The hand with it's five fingers spread is used in many cultures. In ancient Native American culture it was perhaps used in rituals for preparing for war. In Arabic and Jewish cultures it is said to ward of the 'evil eye' and is often found with an eye in the middle of the palm. It's sometimes called 'the hand of Fatima' after prophet Muhamed's daughter, or 'Khamsa' meaning five.
Evidence of it's use as a symbol to ward of evil can be found all over Libya. As a simple palm print on a wall like the one in the photo, or in more elaborate, stylized charms and emblems. On houses, vehicles, and in businesses as well as on keychains and jewelry, khamsa abound in Libya and north Africa and the Middle East.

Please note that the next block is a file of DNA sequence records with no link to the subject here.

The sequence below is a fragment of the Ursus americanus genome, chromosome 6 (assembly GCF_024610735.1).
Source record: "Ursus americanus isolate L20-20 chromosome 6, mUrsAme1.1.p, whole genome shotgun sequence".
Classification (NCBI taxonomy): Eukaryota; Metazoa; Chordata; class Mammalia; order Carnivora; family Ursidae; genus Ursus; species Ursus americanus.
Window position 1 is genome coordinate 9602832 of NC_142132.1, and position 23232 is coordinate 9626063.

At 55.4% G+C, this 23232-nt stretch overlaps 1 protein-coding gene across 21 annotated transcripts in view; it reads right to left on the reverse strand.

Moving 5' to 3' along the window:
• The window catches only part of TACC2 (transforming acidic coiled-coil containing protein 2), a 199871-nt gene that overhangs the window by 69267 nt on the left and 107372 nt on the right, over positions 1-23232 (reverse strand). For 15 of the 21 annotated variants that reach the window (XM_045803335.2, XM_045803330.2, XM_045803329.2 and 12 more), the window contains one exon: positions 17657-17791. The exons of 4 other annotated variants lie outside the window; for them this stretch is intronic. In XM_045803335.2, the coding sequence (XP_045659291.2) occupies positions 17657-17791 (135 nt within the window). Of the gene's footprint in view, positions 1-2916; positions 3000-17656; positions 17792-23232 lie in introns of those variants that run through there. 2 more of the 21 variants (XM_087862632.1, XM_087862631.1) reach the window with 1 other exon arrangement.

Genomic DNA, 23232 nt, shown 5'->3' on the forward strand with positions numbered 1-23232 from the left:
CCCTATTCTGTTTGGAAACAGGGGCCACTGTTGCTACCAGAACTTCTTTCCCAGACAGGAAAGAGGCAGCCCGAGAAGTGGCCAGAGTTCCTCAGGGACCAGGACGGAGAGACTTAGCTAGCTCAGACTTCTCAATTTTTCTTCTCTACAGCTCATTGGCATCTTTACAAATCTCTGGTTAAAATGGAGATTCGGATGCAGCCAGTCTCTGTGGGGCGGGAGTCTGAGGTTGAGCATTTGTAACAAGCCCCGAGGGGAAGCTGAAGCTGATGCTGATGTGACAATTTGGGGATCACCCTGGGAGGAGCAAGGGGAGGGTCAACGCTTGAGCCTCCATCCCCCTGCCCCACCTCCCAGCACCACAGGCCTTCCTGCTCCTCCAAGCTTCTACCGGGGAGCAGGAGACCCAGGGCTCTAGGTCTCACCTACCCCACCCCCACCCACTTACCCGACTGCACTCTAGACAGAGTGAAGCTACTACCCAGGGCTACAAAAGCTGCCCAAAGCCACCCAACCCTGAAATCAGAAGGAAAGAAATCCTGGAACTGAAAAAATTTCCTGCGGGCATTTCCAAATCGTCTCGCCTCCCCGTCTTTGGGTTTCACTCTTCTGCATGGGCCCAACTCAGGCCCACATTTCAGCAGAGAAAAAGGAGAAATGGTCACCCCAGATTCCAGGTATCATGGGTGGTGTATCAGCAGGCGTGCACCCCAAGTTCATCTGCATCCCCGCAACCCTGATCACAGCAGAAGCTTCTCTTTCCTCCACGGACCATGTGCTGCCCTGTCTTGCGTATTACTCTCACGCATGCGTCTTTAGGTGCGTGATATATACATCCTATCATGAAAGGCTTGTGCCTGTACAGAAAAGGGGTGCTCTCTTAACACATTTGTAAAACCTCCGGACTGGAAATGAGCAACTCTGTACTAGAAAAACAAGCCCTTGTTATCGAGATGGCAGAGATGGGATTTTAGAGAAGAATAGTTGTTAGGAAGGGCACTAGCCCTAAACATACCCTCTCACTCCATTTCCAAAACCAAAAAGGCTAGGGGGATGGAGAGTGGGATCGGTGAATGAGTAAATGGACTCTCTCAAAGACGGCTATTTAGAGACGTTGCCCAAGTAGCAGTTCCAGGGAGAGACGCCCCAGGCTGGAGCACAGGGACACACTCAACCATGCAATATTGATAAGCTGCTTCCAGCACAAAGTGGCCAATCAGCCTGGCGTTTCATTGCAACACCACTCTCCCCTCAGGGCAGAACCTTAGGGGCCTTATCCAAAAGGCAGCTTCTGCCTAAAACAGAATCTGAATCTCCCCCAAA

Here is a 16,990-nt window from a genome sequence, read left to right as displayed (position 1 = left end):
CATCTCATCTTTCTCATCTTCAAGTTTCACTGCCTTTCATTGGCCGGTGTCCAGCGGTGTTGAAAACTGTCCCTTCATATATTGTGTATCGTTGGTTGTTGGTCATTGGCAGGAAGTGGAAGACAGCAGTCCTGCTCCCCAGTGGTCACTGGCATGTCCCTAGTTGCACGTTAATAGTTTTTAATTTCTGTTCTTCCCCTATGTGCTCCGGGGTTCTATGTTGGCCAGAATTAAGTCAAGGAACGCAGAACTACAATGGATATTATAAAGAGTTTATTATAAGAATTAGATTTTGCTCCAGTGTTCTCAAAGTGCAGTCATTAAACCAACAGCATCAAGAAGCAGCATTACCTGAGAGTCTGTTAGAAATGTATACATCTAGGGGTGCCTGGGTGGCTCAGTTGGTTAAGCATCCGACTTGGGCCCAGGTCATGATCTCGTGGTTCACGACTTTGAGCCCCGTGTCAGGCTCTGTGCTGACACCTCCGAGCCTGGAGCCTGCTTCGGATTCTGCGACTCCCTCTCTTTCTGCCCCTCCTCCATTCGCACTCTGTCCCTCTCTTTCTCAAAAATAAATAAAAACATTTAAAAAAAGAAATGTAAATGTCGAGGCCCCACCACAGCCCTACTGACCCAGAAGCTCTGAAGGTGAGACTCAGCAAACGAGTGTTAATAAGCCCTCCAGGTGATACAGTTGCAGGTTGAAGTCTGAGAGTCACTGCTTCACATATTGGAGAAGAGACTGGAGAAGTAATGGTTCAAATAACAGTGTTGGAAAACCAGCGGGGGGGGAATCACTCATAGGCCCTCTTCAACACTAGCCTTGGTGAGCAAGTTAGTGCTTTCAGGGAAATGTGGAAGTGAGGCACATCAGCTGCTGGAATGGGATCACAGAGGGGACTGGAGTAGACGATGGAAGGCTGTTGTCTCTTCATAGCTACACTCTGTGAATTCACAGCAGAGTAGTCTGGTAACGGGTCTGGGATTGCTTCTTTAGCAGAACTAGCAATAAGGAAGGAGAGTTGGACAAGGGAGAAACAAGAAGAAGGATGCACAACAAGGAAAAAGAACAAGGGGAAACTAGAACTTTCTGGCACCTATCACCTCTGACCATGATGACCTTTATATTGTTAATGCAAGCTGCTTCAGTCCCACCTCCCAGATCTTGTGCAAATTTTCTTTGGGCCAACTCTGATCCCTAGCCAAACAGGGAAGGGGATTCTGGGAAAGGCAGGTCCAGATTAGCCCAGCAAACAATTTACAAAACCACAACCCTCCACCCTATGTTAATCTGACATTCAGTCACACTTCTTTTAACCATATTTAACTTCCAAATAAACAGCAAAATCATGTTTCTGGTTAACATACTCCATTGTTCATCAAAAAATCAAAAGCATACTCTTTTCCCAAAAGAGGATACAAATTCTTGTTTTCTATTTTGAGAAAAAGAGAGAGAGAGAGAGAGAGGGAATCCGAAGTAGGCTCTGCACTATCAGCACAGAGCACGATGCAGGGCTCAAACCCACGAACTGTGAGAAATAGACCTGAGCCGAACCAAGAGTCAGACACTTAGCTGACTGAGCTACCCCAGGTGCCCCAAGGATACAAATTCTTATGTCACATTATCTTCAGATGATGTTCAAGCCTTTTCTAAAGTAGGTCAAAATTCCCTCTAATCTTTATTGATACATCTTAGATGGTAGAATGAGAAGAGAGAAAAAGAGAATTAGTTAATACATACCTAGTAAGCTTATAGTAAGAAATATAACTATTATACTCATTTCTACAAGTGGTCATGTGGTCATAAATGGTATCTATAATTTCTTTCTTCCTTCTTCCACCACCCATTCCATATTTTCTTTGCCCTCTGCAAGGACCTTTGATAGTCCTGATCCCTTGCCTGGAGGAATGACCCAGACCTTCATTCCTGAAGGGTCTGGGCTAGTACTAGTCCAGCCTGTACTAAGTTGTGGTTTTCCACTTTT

In modern times the palm has meaning too. People often greet one another by slapping an upraised palm against that of another person, called 'high five'. It's also used as a gesture of congratulations, elation or victory. A modern gesture that has spread throughout the world.
I greet you... High Five!